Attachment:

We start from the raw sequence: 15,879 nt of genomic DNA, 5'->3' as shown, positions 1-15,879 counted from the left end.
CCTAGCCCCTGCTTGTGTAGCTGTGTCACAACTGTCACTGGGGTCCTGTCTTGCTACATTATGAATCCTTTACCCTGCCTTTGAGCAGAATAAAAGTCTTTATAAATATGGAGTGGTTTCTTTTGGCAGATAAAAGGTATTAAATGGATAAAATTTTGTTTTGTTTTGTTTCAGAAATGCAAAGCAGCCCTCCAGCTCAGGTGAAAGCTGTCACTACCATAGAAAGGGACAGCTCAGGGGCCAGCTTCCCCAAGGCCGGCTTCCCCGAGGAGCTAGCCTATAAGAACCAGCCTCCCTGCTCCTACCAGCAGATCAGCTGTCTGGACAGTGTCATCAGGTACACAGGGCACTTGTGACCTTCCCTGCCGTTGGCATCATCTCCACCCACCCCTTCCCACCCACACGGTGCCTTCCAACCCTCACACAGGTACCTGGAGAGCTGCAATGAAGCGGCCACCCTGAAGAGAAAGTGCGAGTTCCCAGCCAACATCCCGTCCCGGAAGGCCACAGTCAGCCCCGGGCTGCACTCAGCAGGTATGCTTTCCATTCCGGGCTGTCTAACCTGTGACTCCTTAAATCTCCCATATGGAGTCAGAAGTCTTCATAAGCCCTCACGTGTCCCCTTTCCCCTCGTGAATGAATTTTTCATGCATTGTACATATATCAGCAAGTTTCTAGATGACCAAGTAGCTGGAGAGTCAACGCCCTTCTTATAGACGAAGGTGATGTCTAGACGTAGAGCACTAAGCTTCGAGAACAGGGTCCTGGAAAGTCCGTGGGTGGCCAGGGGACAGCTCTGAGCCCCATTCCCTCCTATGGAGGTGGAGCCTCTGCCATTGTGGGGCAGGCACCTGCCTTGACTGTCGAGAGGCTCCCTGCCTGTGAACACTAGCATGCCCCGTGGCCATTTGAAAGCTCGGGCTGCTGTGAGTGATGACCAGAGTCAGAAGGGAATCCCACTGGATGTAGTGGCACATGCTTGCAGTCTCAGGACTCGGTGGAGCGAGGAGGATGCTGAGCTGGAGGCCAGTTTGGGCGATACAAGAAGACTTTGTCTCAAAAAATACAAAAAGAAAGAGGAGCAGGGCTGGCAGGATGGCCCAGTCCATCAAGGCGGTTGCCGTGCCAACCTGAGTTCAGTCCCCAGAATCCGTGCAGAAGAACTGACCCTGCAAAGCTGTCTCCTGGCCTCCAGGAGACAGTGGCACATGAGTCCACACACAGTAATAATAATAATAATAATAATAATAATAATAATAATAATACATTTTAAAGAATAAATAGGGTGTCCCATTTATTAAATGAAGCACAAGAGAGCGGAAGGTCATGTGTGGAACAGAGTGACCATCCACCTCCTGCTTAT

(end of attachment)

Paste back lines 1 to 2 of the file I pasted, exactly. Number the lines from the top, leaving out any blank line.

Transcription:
We start from the raw sequence: 15,879 nt of genomic DNA, 5'->3' as shown, positions 1-15,879 counted from the left end.
CCTAGCCCCTGCTTGTGTAGCTGTGTCACAACTGTCACTGGGGTCCTGTCTTGCTACATTATGAATCCTTTACCCTGCCTTTGAGCAGAATAAAAGTCTTTATAAATATGGAGTGGTTTCTTTTGGCAGATAAAAGGTATTAAATGGATAAAATTTTGTTTTGTTTTGTTTCAGAAATGCAAAGCAGCCCTCCAGCTCAGGTGAAAGCTGTCACTACCATAGAAAGGGACAGCTCAGGGGCCAGCTTCCCCAAGGCCGGCTTCCCCGAGGAGCTAGCCTATAAGAACCAGCCTCCCTGCTCCTACCAGCAGATCAGCTGTCTGGACAGTGTCATCAGGTACACAGGGCACTTGTGACCTTCCCTGCCGTTGGCATCATCTCCACCCACCCCTTCCCACCCACACGGTGCCTTCCAACCCTCACACAGGTACCTGGAGAGCTGCAATGAAGCGGCCACCCTGAAGAGAAAGTGCGAGTTCCCAGCCAACATCCCGTCCCGGAAGGCCACAGTCAGCCCCGGGCTGCACTCAGCAGGTATGCTTTCCATTCCGGGCTGTCTAACCTGTGACTCCTTAAATCTCCCATATGGAGTCAGAAGTCTTCATAAGCCCTCACGTGTCCCCTTTCCCCTCGTGAATGAATTTTTCATGCATTGTACATATATCAGCAAGTTTCTAGATGACCAAGTAGCTGGAGAGTCAACGCCCTTCTTATAGACGAAGGTGATGTCTAGACGTAGAGCACTAAGCTTCGAGAACAGGGTCCTGGAAAGTCCGTGGGTGGCCAGGGGACAGCTCTGAGCCCCATTCCCTCCTATGGAGGTGGAGCCTCTGCCATTGTGGGGCAGGCACCTGCCTTGACTGTCGAGAGGCTCCCTGCCTGTGAACACTAGCATGCCCCGTGGCCATTTGAAAGCTCGGGCTGCTGTGAGTGATGACCAGAGTCAGAAGGGAATCCCACTGGATGTAGTGGCACATGCTTGCAGTCTCAGGACTCGGTGGAGCGAGGAGGATGCTGAGCTGGAGGCCAGTTTGGGCGATACAAGAAGACTTTGTCTCAAAAAATACAAAAAGAAAGAGGAGCAGGGCTGGCAGGATGGCCCAGTCCATCAAGGCGGTTGCCGTGCCAACCTGAGTTCAGTCCCCAGAATCCGTGCAGAAGAACTGACCCTGCAAAGCTGTCTCCTGGCCTCCAGGAGACAGTGGCACATGAGTCCACACACAGTAATAATAATAATAATAATAATAATAATAATAATAATAATACATTTTAAAGAATAAATAGGGTGTCCCATTTATTAAATGAAGCACAAGAGAGCGGAAGGTCATGTGTGGAACAGAGTGACCATCCACCTCCTGCTTAT